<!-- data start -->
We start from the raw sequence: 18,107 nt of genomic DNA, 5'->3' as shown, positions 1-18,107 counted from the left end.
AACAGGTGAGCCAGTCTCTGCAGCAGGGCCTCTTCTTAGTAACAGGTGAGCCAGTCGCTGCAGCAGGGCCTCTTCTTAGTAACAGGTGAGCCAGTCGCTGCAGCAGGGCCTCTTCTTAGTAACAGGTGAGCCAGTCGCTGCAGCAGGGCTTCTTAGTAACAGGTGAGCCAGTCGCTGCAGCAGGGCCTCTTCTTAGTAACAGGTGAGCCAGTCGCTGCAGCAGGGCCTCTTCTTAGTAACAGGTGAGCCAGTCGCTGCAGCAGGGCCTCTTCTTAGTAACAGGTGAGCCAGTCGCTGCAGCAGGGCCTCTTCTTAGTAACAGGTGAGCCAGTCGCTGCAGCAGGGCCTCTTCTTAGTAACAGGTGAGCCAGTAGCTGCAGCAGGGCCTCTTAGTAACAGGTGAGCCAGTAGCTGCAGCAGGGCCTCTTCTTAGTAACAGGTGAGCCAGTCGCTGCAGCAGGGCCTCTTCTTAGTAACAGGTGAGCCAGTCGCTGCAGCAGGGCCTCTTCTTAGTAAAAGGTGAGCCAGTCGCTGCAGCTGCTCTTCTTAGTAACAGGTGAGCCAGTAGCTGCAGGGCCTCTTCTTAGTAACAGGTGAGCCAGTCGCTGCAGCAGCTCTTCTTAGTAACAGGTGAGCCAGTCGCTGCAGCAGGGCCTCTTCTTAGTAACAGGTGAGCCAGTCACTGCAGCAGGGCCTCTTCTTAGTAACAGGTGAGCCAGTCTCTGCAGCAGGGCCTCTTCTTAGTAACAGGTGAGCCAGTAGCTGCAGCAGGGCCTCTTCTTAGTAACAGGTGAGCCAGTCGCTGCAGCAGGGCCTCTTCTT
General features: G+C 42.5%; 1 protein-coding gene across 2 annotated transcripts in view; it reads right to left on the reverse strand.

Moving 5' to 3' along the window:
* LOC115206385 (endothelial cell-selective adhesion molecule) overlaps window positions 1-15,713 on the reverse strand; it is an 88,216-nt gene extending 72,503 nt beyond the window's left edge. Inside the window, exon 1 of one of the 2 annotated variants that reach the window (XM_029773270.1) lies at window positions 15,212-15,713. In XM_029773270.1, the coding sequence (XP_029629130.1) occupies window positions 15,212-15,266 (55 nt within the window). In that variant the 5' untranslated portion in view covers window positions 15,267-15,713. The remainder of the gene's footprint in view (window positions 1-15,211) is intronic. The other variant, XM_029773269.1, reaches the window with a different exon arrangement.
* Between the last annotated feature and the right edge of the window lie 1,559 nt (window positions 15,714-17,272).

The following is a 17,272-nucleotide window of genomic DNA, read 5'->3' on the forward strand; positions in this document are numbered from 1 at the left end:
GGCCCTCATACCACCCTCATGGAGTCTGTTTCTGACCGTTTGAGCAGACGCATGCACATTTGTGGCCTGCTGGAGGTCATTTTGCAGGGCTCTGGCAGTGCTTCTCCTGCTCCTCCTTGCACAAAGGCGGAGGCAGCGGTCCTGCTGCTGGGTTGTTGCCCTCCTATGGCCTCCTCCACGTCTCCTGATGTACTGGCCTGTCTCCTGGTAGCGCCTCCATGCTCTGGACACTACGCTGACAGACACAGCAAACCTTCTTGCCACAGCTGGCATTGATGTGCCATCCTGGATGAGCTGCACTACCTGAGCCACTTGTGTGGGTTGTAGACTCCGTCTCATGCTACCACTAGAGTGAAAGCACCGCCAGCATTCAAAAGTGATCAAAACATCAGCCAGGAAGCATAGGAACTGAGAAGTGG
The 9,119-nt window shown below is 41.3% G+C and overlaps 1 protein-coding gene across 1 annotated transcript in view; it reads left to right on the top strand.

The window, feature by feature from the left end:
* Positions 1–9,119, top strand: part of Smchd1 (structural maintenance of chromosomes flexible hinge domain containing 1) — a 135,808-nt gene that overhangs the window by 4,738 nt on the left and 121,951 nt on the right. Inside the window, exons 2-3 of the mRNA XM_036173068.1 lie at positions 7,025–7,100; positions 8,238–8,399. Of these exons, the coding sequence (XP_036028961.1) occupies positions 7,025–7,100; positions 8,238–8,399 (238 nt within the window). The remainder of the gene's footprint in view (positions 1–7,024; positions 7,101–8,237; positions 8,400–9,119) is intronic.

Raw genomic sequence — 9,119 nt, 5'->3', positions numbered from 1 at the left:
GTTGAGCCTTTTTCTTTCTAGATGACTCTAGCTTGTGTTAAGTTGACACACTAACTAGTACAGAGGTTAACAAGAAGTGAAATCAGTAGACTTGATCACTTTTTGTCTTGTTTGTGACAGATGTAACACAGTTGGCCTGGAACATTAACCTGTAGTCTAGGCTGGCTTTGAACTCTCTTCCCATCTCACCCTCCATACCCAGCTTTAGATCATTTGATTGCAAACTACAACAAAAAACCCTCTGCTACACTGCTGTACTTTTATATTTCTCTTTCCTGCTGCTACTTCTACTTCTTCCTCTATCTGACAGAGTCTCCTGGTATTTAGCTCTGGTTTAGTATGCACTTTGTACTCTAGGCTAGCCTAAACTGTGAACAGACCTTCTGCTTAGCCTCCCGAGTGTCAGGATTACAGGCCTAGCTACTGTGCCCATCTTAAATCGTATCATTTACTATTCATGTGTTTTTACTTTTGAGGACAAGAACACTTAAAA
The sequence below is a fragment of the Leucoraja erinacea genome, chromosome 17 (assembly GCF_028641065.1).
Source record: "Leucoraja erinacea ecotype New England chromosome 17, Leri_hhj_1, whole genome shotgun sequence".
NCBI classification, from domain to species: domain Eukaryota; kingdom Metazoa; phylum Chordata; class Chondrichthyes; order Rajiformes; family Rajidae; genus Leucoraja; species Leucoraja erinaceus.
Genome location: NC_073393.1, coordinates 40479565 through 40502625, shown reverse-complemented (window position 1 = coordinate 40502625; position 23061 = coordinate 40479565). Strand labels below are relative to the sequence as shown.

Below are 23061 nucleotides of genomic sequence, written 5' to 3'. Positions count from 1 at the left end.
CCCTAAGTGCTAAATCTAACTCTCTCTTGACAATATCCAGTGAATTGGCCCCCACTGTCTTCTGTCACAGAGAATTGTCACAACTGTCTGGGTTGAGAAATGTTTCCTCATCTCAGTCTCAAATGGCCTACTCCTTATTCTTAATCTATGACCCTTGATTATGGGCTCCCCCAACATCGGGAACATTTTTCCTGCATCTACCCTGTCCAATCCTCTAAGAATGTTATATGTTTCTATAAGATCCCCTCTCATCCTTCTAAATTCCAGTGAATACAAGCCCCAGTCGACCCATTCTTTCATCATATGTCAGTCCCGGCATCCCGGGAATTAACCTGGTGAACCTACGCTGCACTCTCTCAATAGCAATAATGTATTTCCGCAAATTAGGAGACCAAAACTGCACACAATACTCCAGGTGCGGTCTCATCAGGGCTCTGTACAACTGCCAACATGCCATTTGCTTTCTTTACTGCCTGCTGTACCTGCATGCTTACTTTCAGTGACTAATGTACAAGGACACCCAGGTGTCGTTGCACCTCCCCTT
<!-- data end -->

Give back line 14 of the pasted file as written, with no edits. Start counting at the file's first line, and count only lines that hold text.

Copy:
The sequence below is a fragment of the Leucoraja erinacea genome, chromosome 17 (assembly GCF_028641065.1).